By Dr. Allison Belger
About a year ago, somebody asked me to define what Effort means to me. I was asked the question on camera during an interview about sport, with no time beforehand to ponder or plan a well-crafted, intelligent response. What came to me immediately (so I went with it) was the idea of being outside of one’s comfort zone while working towards a goal or trying to improve one’s self in some way. Effort is about being outside of that cocoon of safety, outside of the experience of what is known or predictable. When we are in our comfort zone, we don’t have to work very hard. We know what to expect, we can go through the motions, and survival is a given. Sure there may be output–thinking, speaking, cooking, moving, learning, etc.–but there is little emotional or existential energy expended. This is an arena in which we do not question our worth, take risks, or wonder if we have what it takes to succeed. We do not fear for our safety, and we can count on a base level of comfort or, at the very least, familiarity with mild discomfort.
When we leave our comfort zone, our world changes dramatically. We do not take for granted that we will be ok or that things will work out for the best. We wonder about our competency and question our skills and abilities. We feel anxious, we are guarded, our senses are heightened. Whether conscious or not, being outside of our zone of comfort has significant ramifications for our internal experience.
Here’s a good way of thinking about the differences in hormonal and unconscious processes between being inside one’s comfort zone and being outside of it. Think about how many times have you driven your car through a route that is routine for you—maybe it’s picking up your kids at school or driving to work or to the gym. When you arrive at your destination, you realize that you don’t even remember the turns you took to get there. It is as though you were on autopilot, driving in a zone of comfort. Now think about a time when you’ve been heading out for an event that already has some stress involved—perhaps a job interview or a fancy fundraiser where you were the guest speaker, or a medical appointment where you would receive important test results. Perhaps your destination was an unfamiliar town, and you had to drive through a “bad” neighborhood to get there. Add the pressure of arriving on time and maybe some inclement weather along the way. You get the idea. Now you are outside of your comfort zone, and you are acutely aware of each turn you make. Your body is on alert, your hormones are firing, and you are expending far more effort than you did when you drove on those routine outings. You might question yourself and why you agreed to speak in the first place or why you bothered to seek that new job. You might wonder if that map you read was even correct, or if the GPS was programmed properly, and you may even roll up your windows, sensing more danger outside than actually exists.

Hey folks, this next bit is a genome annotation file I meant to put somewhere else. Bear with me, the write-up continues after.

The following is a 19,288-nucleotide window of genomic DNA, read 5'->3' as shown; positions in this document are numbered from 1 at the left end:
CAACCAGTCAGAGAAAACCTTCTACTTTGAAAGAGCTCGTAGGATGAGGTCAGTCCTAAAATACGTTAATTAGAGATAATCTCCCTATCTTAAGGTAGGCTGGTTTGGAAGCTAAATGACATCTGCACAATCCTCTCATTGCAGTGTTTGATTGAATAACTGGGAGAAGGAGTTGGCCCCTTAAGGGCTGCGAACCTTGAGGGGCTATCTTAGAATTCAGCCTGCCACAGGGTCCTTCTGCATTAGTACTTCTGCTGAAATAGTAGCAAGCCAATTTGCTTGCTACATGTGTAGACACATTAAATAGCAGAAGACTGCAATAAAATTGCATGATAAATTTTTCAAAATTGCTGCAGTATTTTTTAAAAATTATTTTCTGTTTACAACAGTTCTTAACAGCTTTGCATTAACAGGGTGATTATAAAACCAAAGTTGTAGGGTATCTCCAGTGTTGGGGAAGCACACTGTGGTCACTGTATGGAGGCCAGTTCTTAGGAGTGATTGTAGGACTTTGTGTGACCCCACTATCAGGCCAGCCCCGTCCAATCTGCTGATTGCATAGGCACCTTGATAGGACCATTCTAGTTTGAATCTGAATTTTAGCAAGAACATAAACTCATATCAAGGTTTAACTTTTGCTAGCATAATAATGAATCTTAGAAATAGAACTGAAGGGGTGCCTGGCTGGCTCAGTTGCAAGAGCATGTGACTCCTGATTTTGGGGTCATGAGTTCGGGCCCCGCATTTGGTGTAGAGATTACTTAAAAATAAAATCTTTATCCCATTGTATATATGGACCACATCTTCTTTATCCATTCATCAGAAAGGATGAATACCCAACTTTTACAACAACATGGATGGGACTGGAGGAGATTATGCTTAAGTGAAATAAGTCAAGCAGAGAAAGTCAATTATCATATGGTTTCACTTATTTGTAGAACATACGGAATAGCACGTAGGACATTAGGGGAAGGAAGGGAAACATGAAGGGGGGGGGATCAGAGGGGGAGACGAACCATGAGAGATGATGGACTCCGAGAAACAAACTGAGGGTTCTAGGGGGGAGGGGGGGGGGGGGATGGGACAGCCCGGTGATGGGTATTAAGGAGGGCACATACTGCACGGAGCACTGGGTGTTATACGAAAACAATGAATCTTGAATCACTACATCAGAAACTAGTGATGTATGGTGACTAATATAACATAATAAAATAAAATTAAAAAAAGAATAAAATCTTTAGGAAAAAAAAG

When we experience life outside of our zones of comfort, significant is energy expended—our body is revving up the systems that might be needed for survival. As a kind of fight-or-flight situation, we are preparing for physical exertion of some kind—all systems are on and ready for battle, which will, in theory at least, involve physical exertion. Let’s imagine that we could slip into that mode more often and harvest that kind of energy with purpose and intention, without the downside of significant worry or anxiety. Actually, I think we can, and many of us do this without even realizing it. We can generate the hormonal and psychological response via intense exercise or action to take us to places that are truly uncomfortable. We can then harness that energy, putting it to work to create something better.
Just this past week, Lisbeth Darsh used the term “the tunnel” to describe the place of experience during intense CrossFit workouts when an athlete has to dig down deep for a new form of survival (Darsh, 2013). There’s a profound psycho-physiolgical experience in that “tunnel.” What if along the way we could learn about ourselves and what we’re made of — what our stumbling blocks are and why we persist (over and over) with self-defeating behaviors? What if we could find out that we have far more in us than we thought? And what if we could use the fuel wisely and with purpose, to the benefit of positive change in our lives?